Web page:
Philosophy final

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Kant and Hegel philosophy review cards

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Question Answer
Kants coherence theory of truth Fits into a web of ideas, fits into what you already know
Kants correspondence theory of truth Truth in reality. It is true just because it is the truth.
How does Kant resolve the conflict between rationalism and empiricism? Rationalists say we are born with innate ideas which come from God. Do not use sense data for truth. Kant realizes that you need some ideas to be true but not through God. Synthetic a priori is the answer, truth that comes not depending on sense data. It plays the role of an innate idea. It grounds philosophical ideas into sense data (which you need to do through experiments to make sense of the world)
How does Kants correspondence theory of truth question the medieval approach to philosophy? Medieval- God made the world> Faith and reason should thus lead to God Modern- Fight between the two ideas. Kant says that science is incapable of reaching metaphysical truth of God and free will.
Transcendent Above sense data- free will and God is what metaphysics was. A Priori only because no perception of God.
Transcendental This is the new question Kant came up with. This is the conditions for the possibility of something.
Analytic, synthetic, a priori, and a posteriori? Analytic- based on one concept, self-evident, no new info (Bachelor is an unmarried man) Synthetic- Combines concepts, You learn something from it, synthesize data. (7+5, its cloudy outside) A Priori- Not depending on experience A Posteriori- Sense data, depends on experience
What makes judgement according to Kant? And how prove this? Theoretical space and time in your mind make math possible (picture a right triangle, no problem right? Its the space in your head allowing that) Without that space in your head math is not possible, aka intuition. How prove this? The glove argument. You know that your left and your right hand are identical even though you can never line them up in a way to prove it. The theoretical place in your mind proves it.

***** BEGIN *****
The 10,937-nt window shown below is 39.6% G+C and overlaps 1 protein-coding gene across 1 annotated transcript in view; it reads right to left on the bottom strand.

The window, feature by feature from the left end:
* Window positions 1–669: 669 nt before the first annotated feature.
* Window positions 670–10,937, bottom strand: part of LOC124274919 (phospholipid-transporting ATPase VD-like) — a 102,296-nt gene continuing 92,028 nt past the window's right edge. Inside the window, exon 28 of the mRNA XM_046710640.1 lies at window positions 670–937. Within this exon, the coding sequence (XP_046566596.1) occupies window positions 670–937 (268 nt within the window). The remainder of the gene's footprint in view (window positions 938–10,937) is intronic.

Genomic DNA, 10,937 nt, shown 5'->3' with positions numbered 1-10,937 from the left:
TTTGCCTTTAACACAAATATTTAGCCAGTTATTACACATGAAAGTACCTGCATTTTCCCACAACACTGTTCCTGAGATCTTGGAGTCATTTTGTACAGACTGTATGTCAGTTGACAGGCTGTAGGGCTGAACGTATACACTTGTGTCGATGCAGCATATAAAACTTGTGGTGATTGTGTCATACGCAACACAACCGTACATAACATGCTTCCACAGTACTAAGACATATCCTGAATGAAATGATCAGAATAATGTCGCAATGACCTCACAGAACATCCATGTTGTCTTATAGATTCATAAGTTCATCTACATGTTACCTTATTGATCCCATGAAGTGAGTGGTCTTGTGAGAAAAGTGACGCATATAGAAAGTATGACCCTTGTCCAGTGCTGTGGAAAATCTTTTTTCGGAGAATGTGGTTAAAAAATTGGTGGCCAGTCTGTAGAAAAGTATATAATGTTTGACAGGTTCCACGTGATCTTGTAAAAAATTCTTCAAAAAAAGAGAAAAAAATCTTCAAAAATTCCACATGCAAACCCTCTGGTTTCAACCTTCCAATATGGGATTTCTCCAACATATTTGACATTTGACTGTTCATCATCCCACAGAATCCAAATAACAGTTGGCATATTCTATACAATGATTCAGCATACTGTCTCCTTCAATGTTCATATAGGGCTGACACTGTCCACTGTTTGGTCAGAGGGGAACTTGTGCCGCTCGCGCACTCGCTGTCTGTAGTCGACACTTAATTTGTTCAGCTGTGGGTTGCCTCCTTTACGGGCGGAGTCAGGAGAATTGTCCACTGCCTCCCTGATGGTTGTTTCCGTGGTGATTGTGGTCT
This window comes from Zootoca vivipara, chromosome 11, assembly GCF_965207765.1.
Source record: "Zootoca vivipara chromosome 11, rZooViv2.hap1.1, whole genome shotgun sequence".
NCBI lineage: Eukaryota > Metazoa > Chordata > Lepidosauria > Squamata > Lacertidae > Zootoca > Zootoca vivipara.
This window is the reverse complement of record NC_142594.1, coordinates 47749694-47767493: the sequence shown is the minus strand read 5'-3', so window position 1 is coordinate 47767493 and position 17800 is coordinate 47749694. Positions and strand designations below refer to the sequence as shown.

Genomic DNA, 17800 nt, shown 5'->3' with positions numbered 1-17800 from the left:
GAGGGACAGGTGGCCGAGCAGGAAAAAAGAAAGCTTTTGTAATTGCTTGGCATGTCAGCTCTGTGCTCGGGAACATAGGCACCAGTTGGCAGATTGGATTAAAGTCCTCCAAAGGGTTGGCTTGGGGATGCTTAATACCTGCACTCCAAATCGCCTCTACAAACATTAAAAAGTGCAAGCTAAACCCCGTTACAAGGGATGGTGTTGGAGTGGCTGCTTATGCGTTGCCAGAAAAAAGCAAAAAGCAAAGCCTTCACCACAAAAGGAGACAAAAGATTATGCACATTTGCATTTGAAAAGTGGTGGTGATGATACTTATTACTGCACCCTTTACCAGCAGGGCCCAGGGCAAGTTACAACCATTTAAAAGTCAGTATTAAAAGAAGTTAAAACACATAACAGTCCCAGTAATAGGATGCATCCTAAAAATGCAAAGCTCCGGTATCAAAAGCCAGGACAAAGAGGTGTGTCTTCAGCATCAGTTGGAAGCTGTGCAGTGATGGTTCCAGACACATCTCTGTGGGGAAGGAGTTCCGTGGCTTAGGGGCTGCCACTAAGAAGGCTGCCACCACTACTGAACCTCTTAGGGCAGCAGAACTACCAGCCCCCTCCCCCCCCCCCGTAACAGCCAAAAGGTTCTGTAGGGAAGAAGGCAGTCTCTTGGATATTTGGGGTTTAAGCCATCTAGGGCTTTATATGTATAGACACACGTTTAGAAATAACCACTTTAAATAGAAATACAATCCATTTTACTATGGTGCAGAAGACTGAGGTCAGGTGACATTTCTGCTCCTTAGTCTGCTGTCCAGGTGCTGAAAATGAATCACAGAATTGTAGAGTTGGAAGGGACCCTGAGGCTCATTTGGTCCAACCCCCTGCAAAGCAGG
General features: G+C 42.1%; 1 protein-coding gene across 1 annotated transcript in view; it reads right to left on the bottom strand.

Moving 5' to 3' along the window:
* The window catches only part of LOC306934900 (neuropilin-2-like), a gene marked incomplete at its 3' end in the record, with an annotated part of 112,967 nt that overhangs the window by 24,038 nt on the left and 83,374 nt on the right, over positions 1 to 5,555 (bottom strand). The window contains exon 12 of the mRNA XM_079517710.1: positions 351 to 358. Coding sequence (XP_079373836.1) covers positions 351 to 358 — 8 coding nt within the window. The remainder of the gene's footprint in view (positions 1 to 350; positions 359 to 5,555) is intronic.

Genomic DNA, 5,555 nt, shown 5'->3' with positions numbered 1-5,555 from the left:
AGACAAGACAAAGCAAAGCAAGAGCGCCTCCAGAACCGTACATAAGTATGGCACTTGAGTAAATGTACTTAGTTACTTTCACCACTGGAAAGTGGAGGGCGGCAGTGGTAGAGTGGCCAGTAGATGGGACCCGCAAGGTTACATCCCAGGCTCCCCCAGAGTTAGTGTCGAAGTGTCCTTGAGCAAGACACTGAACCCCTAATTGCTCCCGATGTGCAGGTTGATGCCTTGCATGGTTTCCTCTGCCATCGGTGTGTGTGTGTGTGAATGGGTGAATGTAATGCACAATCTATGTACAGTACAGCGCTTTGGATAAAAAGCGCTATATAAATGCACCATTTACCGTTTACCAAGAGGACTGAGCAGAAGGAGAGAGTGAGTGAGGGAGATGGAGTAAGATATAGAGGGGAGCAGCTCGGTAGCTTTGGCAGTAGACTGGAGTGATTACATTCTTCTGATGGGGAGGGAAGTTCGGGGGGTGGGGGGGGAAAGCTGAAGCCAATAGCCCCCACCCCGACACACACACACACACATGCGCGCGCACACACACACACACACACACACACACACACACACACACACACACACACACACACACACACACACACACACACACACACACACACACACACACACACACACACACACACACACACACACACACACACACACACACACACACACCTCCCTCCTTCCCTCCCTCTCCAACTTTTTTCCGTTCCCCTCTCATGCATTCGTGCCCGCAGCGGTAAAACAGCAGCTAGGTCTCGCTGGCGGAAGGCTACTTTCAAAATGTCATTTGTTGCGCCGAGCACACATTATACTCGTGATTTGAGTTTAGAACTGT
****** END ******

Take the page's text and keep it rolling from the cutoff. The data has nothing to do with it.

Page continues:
Judgement of perception vs judgement of experience Perception- Subjective. Only refering to the truth of perception back to you as the subject. Experience- Objective. Universally true. Fitting the judgement into nature, which is necessary for coherence of your experience.
Concepts of understanding, and why a priori? In order to make the ideas cohere to your idea of reality and what fits, there has to be rules. To be true they can not be a prosteri (because they cant rely on sense data, cant have an experience of them) Example : Idea of Possibility The Sabers won a game- but there was a possibility they could have won. You let go of a pencil- it falls. No other possibilities. All you can see is what happens, but you have an understanding of other possibilities, what could have happened. WHICH IS A PRIORI
To what extent is Hume correct and incorrect about causality? + Not learn from sense data - Doesn't realize causality is a priori and we must use it for science to cohere. *in order to make things cohere/ fit together need causality.